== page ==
Teen sailor resumes solo voyage

Teen sailor resumes solo voyage

Laura Dekker. APWriting on her blog on Friday, Dekker said she has already sailed 240 nautical miles since leaving Spain’s Canary Islands on Wednesday and has 540 nautical miles to go to her next port of call, the Cape Verde islands, off west Africa.

The 15-year-old started her trip from Gibraltar on August 21 in her twin-masted sailboat Guppy and has spent two months in the Canary Islands waiting for the hurricane season to pass.

Strengthening winds are pushing her along at 7.6 knots, she wrote, “so I am making very good progress.” She expects to be at sea for a week before seeing an island.

Dekker’s venture stirred an intense debate about whether young people should be allowed to sail the world’s oceans alone.

A Dutch court originally blocked the voyage and only allowed to set off after she took measures to manage the risks.

She bought a bigger, sturdier boat than the one she originally planned to use, fitted it with advanced navigation and radar equipment and took courses in first aid and coping with sleep deprivation.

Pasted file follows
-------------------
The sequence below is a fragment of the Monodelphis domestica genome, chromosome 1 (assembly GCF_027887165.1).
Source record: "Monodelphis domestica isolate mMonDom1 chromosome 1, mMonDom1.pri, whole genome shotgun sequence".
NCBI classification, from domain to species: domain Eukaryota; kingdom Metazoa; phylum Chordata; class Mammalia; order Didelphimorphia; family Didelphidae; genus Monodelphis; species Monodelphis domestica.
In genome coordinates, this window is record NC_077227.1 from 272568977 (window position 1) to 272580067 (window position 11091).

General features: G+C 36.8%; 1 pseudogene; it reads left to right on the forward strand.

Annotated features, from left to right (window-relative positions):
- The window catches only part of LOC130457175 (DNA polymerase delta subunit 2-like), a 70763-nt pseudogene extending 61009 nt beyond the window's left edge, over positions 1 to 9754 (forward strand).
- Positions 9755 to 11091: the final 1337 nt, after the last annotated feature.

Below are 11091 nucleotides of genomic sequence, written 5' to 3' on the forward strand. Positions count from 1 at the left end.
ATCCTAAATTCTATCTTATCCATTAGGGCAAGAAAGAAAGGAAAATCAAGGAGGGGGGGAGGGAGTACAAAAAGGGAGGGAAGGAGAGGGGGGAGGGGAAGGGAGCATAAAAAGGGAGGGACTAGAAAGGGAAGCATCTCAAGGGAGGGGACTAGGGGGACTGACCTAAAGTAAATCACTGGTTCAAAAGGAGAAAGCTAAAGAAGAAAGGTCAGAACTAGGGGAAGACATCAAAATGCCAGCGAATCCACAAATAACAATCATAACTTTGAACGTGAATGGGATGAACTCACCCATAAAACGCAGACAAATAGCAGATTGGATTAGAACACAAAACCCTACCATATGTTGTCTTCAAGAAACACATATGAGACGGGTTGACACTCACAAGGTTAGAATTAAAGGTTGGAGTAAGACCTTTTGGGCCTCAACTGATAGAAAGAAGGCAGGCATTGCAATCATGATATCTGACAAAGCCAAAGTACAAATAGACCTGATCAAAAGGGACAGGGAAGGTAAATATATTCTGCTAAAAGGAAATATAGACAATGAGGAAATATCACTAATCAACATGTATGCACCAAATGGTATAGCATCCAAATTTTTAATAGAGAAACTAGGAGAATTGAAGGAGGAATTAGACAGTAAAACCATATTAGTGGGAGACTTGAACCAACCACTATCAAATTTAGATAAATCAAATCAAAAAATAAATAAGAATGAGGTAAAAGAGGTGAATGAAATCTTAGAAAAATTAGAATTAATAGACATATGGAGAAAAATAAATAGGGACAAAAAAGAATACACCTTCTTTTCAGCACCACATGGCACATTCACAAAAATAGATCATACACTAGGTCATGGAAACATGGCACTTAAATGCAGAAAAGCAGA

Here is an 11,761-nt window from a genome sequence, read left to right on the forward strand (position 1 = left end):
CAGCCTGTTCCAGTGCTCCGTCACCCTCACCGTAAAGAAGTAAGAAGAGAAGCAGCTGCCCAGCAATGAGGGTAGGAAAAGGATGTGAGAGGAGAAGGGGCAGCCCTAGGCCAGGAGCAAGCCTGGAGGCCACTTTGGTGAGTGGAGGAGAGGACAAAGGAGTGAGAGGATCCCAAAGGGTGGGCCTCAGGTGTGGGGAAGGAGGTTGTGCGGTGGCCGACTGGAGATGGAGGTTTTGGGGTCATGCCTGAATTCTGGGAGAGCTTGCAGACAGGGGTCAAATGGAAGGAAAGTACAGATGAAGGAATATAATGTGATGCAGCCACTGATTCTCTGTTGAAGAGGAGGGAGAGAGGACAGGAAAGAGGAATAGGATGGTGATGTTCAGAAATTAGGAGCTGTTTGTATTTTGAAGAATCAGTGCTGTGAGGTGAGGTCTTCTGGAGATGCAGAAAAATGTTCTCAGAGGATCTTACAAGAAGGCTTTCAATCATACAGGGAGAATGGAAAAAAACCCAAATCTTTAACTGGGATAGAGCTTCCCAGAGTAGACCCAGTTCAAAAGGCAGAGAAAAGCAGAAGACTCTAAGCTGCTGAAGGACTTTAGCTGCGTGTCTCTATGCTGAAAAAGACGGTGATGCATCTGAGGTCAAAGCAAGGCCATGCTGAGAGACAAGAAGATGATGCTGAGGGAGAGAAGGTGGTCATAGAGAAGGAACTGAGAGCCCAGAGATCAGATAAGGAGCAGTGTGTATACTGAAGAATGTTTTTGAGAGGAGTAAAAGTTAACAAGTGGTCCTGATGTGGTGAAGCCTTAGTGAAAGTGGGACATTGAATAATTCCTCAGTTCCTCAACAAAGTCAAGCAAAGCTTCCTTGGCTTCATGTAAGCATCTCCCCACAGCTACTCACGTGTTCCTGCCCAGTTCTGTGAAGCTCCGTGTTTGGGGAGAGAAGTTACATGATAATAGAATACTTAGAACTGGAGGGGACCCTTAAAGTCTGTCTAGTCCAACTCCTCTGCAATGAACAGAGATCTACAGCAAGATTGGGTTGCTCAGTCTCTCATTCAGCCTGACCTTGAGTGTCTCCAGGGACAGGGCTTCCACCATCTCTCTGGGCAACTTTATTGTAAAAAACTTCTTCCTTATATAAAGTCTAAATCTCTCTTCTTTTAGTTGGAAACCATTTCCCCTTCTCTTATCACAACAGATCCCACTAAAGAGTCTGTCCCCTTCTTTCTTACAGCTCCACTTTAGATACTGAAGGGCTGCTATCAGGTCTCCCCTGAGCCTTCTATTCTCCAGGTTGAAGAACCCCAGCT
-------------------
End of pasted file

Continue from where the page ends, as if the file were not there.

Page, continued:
In the end, the Dutch court ruled that her preparations were adequate and it was up to her parents, who are divorced, to decide whether to let her make the attempt. Dekker was born on a boat off New Zealand while her parents were sailing around the world.
Her circumnavigation attempt started two months after Abby Sunderland, a 16-year-old American, had to be rescued in a remote section of the Indian Ocean during an attempt to circle the globe.

Dekker may be more adventurous than many of her peers, but like many other teenagers, tidying up is not her strong suit. “Everything I had left a little bit loose inside of the boat is now lying at the lower bottom side of the boat,” she wrote on her blog after waves tossed her stuff around. “So well, I should try to clean up better!”

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